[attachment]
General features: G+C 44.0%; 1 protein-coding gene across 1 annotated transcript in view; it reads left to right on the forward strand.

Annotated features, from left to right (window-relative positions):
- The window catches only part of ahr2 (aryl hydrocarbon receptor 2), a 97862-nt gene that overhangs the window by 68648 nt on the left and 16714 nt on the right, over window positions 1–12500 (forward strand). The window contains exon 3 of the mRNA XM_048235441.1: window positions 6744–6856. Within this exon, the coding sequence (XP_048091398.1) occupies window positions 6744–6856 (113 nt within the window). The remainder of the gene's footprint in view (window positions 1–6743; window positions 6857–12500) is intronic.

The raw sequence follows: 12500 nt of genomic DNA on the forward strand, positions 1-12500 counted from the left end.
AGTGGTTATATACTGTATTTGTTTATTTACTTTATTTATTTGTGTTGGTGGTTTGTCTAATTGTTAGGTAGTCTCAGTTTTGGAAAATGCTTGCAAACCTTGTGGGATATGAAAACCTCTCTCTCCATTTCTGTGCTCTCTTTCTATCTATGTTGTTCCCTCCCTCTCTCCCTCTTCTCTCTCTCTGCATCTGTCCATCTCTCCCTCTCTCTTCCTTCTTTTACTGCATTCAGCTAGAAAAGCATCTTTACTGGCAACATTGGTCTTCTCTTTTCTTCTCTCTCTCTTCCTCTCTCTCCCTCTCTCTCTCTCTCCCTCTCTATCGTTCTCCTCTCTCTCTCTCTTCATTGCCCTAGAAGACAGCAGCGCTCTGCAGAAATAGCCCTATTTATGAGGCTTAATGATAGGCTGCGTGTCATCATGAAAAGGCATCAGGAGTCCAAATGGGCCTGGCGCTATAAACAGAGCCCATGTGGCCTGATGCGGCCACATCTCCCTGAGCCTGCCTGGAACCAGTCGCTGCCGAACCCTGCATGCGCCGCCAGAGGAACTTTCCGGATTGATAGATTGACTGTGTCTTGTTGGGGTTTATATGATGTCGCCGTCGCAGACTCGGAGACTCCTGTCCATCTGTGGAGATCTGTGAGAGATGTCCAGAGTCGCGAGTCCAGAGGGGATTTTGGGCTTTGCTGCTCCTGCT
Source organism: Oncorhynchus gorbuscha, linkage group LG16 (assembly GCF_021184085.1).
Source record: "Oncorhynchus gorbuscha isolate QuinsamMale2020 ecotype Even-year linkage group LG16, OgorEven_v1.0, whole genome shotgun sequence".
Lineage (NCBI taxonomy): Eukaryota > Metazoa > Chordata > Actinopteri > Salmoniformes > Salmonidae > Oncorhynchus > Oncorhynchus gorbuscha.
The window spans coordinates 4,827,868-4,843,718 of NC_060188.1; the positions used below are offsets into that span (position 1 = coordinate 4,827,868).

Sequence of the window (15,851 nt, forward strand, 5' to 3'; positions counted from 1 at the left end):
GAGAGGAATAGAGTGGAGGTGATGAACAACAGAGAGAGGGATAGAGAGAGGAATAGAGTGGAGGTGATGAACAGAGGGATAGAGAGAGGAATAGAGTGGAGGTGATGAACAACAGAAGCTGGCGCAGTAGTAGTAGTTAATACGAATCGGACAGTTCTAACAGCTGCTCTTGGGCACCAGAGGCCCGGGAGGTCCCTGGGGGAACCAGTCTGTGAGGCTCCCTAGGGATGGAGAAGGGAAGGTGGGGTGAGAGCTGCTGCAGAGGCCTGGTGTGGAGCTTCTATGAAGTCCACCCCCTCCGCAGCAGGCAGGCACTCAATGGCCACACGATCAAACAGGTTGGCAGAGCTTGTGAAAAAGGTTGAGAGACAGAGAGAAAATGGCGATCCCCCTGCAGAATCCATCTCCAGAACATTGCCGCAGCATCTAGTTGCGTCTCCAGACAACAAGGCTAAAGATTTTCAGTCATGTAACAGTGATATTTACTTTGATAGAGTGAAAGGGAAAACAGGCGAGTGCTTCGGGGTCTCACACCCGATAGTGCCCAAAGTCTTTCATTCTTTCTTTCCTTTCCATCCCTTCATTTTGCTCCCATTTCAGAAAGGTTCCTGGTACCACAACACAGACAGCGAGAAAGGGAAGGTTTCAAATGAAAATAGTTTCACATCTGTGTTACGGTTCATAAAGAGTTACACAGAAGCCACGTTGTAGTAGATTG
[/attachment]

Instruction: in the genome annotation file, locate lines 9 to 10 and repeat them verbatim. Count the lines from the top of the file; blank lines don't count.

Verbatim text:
The window spans coordinates 4,827,868-4,843,718 of NC_060188.1; the positions used below are offsets into that span (position 1 = coordinate 4,827,868).

Sequence of the window (15,851 nt, forward strand, 5' to 3'; positions counted from 1 at the left end):